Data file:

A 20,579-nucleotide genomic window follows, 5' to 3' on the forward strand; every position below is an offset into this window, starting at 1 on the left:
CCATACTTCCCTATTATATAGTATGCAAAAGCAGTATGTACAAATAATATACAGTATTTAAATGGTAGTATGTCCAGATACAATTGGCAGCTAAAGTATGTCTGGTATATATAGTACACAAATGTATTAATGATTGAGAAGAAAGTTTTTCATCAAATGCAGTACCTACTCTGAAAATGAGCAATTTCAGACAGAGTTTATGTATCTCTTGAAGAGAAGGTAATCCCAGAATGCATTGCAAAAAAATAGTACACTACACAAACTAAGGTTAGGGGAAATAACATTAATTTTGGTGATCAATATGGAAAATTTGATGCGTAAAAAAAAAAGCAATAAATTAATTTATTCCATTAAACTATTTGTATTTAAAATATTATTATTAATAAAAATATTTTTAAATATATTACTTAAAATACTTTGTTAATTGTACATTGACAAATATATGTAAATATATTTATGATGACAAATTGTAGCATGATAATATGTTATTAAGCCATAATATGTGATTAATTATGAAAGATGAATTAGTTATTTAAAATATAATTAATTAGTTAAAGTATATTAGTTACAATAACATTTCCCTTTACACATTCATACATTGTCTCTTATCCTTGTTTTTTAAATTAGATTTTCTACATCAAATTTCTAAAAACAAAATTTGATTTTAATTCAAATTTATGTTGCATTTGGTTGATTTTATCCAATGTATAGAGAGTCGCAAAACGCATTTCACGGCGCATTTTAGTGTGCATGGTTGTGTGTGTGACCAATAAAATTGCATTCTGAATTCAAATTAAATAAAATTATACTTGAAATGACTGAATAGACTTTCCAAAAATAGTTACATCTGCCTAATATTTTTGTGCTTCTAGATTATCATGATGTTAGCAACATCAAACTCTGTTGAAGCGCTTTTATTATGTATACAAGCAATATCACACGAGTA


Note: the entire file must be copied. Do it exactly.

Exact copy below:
A 20,579-nucleotide genomic window follows, 5' to 3' on the forward strand; every position below is an offset into this window, starting at 1 on the left:
CCATACTTCCCTATTATATAGTATGCAAAAGCAGTATGTACAAATAATATACAGTATTTAAATGGTAGTATGTCCAGATACAATTGGCAGCTAAAGTATGTCTGGTATATATAGTACACAAATGTATTAATGATTGAGAAGAAAGTTTTTCATCAAATGCAGTACCTACTCTGAAAATGAGCAATTTCAGACAGAGTTTATGTATCTCTTGAAGAGAAGGTAATCCCAGAATGCATTGCAAAAAAATAGTACACTACACAAACTAAGGTTAGGGGAAATAACATTAATTTTGGTGATCAATATGGAAAATTTGATGCGTAAAAAAAAAAGCAATAAATTAATTTATTCCATTAAACTATTTGTATTTAAAATATTATTATTAATAAAAATATTTTTAAATATATTACTTAAAATACTTTGTTAATTGTACATTGACAAATATATGTAAATATATTTATGATGACAAATTGTAGCATGATAATATGTTATTAAGCCATAATATGTGATTAATTATGAAAGATGAATTAGTTATTTAAAATATAATTAATTAGTTAAAGTATATTAGTTACAATAACATTTCCCTTTACACATTCATACATTGTCTCTTATCCTTGTTTTTTAAATTAGATTTTCTACATCAAATTTCTAAAAACAAAATTTGATTTTAATTCAAATTTATGTTGCATTTGGTTGATTTTATCCAATGTATAGAGAGTCGCAAAACGCATTTCACGGCGCATTTTAGTGTGCATGGTTGTGTGTGTGACCAATAAAATTGCATTCTGAATTCAAATTAAATAAAATTATACTTGAAATGACTGAATAGACTTTCCAAAAATAGTTACATCTGCCTAATATTTTTGTGCTTCTAGATTATCATGATGTTAGCAACATCAAACTCTGTTGAAGCGCTTTTATTATGTATACAAGCAATATCACACGAGTA